We’ve built a multi-racial, multi-ethnic coalition to counter an issue that has traditionally been seen only as a Latino issue. Some within the Republican Party are not comfortable with that direction either.
Is the legislature doing anything that supports immigrant communities?
Absolutely. Former [Republican] state senator Tommie Williams started that process by supporting in-state tuition for DACA individuals. That’s one issue that has continued under Republican leadership, but unfortunately, it hasn’t moved forward yet.
Georgia is at a disadvantage. We’re losing young talents who are going to other states for their education–and then not coming back because of this issue. That’s led to the labor shortages we’re seeing now. It’s really a brain loss we can’t afford to lose in our state.
[DACA recipients, who arrived in the United States as children, are undocumented but have lawful immigration status. Even so, Georgia DACA residents are required to pay out-of-state tuition to attend public college, which can cost up to three times as much. They also are barred from attending the University of Georgia, Georgia Tech, Georgia State University, Medical College of Georgia, and Georgia College & State University.
Rep. Kasey Carpenter (R-Dalton) introduced a bill for DACA residents to pay in-state tuition in the 2022 legislative session, but it died in chamber.]
How is the Latino community participating in Georgia’s political process during the midterm election cycle?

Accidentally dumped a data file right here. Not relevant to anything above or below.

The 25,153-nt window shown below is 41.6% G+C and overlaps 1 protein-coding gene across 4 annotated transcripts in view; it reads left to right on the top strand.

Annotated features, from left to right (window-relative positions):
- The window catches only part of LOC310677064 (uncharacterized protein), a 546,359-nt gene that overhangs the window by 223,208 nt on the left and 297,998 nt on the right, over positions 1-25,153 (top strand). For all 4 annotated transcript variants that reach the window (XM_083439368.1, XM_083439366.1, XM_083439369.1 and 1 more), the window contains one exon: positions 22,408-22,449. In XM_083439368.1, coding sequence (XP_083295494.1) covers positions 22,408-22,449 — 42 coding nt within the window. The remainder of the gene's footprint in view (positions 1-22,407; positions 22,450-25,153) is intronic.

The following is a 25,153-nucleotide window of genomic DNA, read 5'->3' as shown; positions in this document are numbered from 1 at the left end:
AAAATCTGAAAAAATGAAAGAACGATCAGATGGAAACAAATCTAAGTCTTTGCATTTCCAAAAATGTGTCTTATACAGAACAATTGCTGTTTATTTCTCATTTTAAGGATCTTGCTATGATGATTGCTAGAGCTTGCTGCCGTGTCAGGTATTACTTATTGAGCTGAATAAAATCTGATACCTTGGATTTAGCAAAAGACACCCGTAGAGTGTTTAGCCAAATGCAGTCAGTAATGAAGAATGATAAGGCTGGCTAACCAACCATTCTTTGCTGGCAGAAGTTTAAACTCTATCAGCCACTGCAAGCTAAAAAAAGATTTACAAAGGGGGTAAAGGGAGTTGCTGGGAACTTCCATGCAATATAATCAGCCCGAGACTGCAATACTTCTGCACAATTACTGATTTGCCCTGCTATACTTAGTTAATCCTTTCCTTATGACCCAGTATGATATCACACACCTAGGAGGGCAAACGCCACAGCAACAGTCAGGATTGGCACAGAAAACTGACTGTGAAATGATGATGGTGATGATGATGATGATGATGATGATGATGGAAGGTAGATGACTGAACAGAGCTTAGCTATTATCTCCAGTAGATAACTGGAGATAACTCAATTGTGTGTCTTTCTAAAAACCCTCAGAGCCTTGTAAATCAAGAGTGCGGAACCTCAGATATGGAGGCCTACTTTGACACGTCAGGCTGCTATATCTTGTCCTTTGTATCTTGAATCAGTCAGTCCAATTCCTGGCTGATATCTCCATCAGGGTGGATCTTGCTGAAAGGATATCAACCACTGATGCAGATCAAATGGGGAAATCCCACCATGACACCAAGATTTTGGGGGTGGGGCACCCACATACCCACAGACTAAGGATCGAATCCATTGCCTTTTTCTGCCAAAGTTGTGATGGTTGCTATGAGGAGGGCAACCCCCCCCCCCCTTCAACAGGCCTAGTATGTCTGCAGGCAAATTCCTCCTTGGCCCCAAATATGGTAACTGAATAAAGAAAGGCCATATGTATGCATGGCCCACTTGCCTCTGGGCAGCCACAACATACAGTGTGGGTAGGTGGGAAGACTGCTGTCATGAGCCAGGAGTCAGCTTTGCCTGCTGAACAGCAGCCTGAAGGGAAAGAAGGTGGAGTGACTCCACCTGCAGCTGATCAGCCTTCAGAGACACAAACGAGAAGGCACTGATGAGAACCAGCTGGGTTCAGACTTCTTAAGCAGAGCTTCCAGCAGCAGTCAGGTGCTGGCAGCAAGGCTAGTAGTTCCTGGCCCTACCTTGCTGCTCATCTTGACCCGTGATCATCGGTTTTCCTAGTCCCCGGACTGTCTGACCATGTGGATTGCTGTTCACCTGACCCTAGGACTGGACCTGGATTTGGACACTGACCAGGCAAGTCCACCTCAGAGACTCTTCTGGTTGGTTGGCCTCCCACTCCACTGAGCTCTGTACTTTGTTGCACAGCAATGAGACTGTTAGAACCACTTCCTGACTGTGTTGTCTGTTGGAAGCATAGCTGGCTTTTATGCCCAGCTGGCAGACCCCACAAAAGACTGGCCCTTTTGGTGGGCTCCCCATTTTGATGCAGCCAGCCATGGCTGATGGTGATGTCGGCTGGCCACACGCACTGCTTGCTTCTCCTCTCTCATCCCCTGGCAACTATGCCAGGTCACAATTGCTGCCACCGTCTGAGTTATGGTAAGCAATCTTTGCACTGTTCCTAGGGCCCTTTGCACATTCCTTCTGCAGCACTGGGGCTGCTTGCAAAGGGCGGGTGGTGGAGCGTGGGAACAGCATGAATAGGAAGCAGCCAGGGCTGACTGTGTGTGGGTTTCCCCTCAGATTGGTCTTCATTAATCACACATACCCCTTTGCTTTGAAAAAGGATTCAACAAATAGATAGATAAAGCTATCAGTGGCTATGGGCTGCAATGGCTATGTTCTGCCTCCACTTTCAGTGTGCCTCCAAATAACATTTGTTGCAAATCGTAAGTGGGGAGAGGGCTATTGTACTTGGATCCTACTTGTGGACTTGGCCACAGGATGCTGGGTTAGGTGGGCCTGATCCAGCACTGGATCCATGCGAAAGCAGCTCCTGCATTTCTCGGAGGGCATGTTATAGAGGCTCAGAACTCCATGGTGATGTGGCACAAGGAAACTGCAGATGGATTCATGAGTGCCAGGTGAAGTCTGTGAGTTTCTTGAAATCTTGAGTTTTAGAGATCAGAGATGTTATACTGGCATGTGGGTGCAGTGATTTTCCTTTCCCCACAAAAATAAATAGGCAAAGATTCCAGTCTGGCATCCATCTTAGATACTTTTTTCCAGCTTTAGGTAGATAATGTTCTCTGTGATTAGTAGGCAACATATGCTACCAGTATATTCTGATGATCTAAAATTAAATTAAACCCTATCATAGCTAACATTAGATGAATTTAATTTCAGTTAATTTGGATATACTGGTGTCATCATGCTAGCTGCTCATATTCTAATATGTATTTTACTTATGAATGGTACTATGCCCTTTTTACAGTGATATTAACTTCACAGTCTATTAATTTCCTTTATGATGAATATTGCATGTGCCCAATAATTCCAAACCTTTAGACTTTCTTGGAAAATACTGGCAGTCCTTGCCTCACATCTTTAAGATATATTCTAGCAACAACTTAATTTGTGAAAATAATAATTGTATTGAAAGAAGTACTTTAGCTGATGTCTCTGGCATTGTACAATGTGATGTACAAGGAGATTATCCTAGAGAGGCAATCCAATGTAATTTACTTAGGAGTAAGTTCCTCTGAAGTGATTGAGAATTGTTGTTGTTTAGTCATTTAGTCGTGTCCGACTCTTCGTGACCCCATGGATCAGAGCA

The Latino community has been paying close attention to better options in our political processes. We know that from the interest and engagement that we’ve seen as we continue to talk to our community. That’s face-to-face when we’re registering voters, knocking on doors and out in the community.
What are you hearing from voters? Are they optimistic? Disenchanted?
There were a lot of promises made in the last election that haven’t come through, which breeds a little bit of cynicism from the electorate. That said, the Latino community is generally very optimistic about the future and understands that it takes work to get to what we want to get to.
You’ve run GALEO for nearly 20 years. What is the biggest lesson you’ve learned?
Systems change is not a sprint. It’s a marathon. To make our state a better place requires a long-term view and making sure the community is with you along the way.
What’s been the biggest change you’ve seen in Georgia politics over the last 20 years?
The most amazing change I’ve seen has been the engagement of young people in the political policy process. Before, it was less than a handful of us who were engaged in this type of work. Now we have volumes of people engaged. We planted seeds early on and a lot of those seeds have grown and are flourishing and adding value to civic life in Georgia. And that’s a beautiful thing.